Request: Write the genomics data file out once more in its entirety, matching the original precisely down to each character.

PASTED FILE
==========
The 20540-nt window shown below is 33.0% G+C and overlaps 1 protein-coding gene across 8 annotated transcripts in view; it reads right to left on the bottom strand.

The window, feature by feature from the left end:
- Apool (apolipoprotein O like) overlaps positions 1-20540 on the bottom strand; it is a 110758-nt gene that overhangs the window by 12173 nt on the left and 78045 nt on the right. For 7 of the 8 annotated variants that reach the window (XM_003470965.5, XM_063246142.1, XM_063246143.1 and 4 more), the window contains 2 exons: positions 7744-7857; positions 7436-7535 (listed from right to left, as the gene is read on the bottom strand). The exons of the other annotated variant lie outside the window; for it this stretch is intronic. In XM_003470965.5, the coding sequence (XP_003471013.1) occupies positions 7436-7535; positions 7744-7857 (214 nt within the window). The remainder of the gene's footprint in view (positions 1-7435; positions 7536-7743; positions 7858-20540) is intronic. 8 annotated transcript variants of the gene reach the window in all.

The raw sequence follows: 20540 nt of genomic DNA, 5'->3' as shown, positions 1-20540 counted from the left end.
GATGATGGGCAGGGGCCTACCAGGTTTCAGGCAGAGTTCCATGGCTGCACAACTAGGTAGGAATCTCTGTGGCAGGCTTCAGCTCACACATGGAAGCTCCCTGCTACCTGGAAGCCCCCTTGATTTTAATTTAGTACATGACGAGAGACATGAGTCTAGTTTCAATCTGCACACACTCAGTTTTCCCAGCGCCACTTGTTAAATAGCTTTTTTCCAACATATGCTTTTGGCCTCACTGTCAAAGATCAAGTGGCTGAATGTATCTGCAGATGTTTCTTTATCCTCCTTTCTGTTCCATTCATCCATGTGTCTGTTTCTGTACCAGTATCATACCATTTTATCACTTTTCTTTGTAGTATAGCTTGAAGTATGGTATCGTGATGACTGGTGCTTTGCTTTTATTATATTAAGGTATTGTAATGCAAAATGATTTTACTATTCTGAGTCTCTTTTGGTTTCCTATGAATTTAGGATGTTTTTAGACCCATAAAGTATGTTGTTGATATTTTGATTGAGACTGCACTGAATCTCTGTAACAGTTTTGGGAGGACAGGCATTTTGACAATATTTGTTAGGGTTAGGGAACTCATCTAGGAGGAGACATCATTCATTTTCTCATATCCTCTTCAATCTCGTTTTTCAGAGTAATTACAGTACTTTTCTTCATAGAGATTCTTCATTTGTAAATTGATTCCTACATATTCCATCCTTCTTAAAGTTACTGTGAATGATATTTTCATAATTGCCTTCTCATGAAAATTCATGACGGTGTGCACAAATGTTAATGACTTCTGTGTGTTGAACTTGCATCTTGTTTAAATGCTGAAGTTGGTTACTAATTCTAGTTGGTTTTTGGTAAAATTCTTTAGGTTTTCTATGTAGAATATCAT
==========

The 20540-nt window shown below is 33.0% G+C and overlaps 1 protein-coding gene across 8 annotated transcripts in view; it reads right to left on the bottom strand.

The window, feature by feature from the left end:
- Apool (apolipoprotein O like) overlaps positions 1-20540 on the bottom strand; it is a 110758-nt gene that overhangs the window by 12173 nt on the left and 78045 nt on the right. For 7 of the 8 annotated variants that reach the window (XM_003470965.5, XM_063246142.1, XM_063246143.1 and 4 more), the window contains 2 exons: positions 7744-7857; positions 7436-7535 (listed from right to left, as the gene is read on the bottom strand). The exons of the other annotated variant lie outside the window; for it this stretch is intronic. In XM_003470965.5, the coding sequence (XP_003471013.1) occupies positions 7436-7535; positions 7744-7857 (214 nt within the window). The remainder of the gene's footprint in view (positions 1-7435; positions 7536-7743; positions 7858-20540) is intronic. 8 annotated transcript variants of the gene reach the window in all.

The raw sequence follows: 20540 nt of genomic DNA, 5'->3' as shown, positions 1-20540 counted from the left end.
GATGATGGGCAGGGGCCTACCAGGTTTCAGGCAGAGTTCCATGGCTGCACAACTAGGTAGGAATCTCTGTGGCAGGCTTCAGCTCACACATGGAAGCTCCCTGCTACCTGGAAGCCCCCTTGATTTTAATTTAGTACATGACGAGAGACATGAGTCTAGTTTCAATCTGCACACACTCAGTTTTCCCAGCGCCACTTGTTAAATAGCTTTTTTCCAACATATGCTTTTGGCCTCACTGTCAAAGATCAAGTGGCTGAATGTATCTGCAGATGTTTCTTTATCCTCCTTTCTGTTCCATTCATCCATGTGTCTGTTTCTGTACCAGTATCATACCATTTTATCACTTTTCTTTGTAGTATAGCTTGAAGTATGGTATCGTGATGACTGGTGCTTTGCTTTTATTATATTAAGGTATTGTAATGCAAAATGATTTTACTATTCTGAGTCTCTTTTGGTTTCCTATGAATTTAGGATGTTTTTAGACCCATAAAGTATGTTGTTGATATTTTGATTGAGACTGCACTGAATCTCTGTAACAGTTTTGGGAGGACAGGCATTTTGACAATATTTGTTAGGGTTAGGGAACTCATCTAGGAGGAGACATCATTCATTTTCTCATATCCTCTTCAATCTCGTTTTTCAGAGTAATTACAGTACTTTTCTTCATAGAGATTCTTCATTTGTAAATTGATTCCTACATATTCCATCCTTCTTAAAGTTACTGTGAATGATATTTTCATAATTGCCTTCTCATGAAAATTCATGACGGTGTGCACAAATGTTAATGACTTCTGTGTGTTGAACTTGCATCTTGTTTAAATGCTGAAGTTGGTTACTAATTCTAGTTGGTTTTTGGTAAAATTCTTTAGGTTTTCTATGTAGAATATCAT